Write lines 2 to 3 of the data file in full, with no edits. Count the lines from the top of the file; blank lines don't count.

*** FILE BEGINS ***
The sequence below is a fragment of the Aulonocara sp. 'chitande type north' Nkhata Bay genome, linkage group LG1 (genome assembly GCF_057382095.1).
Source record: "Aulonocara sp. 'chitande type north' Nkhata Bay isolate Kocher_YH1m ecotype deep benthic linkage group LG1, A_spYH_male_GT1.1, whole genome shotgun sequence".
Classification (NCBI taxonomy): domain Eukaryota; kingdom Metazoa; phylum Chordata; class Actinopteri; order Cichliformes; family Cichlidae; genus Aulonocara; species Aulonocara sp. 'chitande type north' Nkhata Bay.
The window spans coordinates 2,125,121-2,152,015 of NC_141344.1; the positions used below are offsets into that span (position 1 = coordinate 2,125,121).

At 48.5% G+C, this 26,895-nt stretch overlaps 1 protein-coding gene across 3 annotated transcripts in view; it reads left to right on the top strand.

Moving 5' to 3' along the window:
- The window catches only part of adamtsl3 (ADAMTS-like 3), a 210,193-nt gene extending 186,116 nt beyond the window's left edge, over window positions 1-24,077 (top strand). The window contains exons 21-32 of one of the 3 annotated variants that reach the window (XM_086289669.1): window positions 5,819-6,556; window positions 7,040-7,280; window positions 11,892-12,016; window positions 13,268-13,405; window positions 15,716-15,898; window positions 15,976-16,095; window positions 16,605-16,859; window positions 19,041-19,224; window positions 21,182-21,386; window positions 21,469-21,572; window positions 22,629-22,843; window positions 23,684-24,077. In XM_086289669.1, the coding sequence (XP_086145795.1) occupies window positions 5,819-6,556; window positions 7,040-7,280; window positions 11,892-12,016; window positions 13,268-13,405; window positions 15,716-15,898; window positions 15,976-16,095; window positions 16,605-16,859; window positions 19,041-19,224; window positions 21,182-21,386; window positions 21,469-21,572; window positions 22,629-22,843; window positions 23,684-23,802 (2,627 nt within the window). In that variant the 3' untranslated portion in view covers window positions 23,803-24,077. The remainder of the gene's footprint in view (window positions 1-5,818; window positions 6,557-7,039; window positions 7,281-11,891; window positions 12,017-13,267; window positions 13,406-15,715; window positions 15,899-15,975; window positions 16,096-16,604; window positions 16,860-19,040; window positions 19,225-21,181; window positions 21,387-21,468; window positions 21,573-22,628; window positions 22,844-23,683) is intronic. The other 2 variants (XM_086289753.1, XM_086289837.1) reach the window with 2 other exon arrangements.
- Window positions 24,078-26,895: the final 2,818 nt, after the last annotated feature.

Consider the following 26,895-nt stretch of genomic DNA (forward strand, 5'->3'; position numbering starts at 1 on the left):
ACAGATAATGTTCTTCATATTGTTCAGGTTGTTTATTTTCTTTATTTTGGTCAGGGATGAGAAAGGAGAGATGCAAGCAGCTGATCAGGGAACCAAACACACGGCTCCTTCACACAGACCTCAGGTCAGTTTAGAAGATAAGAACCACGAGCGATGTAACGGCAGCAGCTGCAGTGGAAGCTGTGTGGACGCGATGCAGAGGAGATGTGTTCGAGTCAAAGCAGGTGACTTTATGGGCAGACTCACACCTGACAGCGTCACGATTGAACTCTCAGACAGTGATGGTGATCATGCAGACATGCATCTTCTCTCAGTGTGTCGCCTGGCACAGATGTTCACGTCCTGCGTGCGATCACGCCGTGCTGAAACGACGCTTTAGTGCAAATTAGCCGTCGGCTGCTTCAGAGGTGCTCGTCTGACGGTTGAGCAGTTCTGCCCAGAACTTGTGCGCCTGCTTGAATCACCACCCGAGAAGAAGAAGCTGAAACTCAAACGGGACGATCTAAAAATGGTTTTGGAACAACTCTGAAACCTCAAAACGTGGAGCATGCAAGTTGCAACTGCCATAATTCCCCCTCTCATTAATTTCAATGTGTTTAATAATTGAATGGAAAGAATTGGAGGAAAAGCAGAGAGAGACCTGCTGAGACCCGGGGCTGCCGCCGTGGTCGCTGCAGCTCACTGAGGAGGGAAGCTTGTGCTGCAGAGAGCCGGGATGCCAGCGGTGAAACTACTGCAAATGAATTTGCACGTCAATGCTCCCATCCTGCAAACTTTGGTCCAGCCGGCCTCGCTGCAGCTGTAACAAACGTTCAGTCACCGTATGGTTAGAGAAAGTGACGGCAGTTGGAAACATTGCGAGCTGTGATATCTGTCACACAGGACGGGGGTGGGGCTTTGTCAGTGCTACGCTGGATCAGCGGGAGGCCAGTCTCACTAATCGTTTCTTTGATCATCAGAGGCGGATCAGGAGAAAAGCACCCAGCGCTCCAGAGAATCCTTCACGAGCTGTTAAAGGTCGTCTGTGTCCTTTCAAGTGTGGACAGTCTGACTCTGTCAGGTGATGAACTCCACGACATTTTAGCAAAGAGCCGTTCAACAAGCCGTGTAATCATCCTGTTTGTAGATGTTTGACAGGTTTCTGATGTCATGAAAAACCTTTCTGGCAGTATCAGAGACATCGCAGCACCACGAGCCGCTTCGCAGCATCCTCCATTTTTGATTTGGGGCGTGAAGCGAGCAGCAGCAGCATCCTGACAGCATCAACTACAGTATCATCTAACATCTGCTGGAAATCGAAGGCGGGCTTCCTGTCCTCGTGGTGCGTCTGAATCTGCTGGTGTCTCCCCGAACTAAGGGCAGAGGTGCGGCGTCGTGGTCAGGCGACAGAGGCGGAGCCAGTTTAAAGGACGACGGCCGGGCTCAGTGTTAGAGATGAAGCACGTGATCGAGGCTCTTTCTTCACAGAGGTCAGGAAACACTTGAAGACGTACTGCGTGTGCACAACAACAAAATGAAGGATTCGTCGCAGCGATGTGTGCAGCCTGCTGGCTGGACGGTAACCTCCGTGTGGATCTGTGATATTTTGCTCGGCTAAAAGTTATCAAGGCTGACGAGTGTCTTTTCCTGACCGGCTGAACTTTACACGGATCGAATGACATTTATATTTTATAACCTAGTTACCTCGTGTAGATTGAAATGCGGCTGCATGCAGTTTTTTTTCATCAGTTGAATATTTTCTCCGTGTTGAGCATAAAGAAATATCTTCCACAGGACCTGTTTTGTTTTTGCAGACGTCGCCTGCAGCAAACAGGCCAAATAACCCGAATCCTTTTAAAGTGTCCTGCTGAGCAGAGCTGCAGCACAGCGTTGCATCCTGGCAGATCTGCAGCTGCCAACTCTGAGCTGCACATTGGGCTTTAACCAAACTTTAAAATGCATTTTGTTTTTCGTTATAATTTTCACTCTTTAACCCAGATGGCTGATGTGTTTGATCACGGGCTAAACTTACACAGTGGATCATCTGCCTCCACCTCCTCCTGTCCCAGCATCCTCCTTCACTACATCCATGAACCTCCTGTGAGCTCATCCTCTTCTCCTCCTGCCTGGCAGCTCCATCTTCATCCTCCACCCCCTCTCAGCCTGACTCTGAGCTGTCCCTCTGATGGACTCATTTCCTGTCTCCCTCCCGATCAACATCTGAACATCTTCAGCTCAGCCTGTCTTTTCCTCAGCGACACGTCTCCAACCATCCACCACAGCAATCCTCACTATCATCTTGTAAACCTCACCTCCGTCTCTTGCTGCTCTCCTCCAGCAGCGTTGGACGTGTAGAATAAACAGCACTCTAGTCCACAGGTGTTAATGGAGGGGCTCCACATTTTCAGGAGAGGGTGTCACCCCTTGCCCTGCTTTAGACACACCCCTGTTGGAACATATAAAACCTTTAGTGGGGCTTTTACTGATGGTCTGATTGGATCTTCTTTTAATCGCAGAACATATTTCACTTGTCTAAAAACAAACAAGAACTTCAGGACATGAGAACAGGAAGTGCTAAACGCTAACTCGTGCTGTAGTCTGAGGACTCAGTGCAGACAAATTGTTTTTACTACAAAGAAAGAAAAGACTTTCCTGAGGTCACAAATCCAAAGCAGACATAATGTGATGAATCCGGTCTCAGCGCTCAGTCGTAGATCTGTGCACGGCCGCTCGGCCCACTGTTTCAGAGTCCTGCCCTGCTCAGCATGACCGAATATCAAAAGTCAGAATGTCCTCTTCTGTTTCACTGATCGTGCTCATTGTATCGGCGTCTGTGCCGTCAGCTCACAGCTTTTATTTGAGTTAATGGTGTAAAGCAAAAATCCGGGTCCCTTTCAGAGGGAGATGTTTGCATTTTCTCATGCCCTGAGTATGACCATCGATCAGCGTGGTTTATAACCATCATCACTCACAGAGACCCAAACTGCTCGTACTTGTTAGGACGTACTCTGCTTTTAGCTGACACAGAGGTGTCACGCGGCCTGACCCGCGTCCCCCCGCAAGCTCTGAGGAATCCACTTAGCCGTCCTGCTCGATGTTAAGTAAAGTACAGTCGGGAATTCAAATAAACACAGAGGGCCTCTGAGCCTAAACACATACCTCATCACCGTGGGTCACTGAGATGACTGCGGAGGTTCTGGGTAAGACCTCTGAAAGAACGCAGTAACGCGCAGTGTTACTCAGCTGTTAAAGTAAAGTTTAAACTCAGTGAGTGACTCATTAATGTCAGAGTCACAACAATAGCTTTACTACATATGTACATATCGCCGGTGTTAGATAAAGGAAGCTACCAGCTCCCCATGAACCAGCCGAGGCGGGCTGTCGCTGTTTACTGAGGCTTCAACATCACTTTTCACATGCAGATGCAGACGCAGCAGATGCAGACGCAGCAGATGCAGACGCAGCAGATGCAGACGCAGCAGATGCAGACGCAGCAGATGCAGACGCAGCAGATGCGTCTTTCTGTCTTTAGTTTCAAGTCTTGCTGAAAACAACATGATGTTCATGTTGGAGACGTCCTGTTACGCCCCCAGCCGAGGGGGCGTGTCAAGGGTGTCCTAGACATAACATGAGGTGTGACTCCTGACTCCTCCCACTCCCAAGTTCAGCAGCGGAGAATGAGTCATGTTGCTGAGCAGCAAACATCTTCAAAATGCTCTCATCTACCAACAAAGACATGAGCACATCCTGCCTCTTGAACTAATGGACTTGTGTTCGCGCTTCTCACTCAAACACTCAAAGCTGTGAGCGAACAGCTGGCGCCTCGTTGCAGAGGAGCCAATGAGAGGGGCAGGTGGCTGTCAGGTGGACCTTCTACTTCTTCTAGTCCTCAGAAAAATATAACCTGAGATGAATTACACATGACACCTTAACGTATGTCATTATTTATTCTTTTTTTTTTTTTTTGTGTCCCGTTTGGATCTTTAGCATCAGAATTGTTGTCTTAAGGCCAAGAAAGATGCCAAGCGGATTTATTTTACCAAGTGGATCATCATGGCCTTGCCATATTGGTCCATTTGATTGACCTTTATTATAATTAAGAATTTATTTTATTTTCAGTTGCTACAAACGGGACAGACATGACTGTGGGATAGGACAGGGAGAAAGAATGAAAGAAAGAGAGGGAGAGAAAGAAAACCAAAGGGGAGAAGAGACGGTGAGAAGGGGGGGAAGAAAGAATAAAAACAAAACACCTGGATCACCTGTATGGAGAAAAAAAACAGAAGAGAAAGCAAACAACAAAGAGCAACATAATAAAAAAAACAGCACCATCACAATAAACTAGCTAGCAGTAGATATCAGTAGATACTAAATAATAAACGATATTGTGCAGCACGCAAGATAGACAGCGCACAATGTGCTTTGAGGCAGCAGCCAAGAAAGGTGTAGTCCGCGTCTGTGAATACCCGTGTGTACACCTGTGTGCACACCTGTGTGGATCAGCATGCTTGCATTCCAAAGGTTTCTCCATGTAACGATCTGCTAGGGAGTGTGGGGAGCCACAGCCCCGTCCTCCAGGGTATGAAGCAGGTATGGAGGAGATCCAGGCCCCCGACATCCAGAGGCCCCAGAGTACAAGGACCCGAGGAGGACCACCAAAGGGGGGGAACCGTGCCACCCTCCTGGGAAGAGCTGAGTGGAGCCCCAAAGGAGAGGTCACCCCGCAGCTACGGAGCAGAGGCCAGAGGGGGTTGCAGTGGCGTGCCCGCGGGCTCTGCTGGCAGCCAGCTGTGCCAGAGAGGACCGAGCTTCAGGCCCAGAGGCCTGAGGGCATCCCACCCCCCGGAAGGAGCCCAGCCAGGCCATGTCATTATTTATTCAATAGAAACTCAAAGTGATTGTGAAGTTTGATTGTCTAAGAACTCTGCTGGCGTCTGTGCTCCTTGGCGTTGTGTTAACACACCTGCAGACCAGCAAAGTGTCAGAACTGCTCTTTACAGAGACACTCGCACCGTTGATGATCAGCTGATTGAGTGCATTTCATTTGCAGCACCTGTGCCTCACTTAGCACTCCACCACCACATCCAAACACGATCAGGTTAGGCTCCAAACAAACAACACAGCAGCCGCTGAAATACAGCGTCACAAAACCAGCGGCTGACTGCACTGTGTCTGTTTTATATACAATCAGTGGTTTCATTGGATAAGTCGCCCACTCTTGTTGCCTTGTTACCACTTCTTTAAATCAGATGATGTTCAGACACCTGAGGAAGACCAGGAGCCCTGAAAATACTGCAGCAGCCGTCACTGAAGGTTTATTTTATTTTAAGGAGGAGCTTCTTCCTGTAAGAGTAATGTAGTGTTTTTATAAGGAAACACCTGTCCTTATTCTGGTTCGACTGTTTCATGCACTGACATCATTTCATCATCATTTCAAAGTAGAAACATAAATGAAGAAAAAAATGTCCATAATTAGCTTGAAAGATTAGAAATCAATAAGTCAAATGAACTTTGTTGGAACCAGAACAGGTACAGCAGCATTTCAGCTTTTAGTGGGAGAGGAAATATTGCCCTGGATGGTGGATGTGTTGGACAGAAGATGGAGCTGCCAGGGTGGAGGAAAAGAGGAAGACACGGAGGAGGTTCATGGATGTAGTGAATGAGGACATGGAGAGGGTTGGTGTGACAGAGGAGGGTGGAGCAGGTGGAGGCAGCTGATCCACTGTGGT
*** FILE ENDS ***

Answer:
Source record: "Aulonocara sp. 'chitande type north' Nkhata Bay isolate Kocher_YH1m ecotype deep benthic linkage group LG1, A_spYH_male_GT1.1, whole genome shotgun sequence".
Classification (NCBI taxonomy): domain Eukaryota; kingdom Metazoa; phylum Chordata; class Actinopteri; order Cichliformes; family Cichlidae; genus Aulonocara; species Aulonocara sp. 'chitande type north' Nkhata Bay.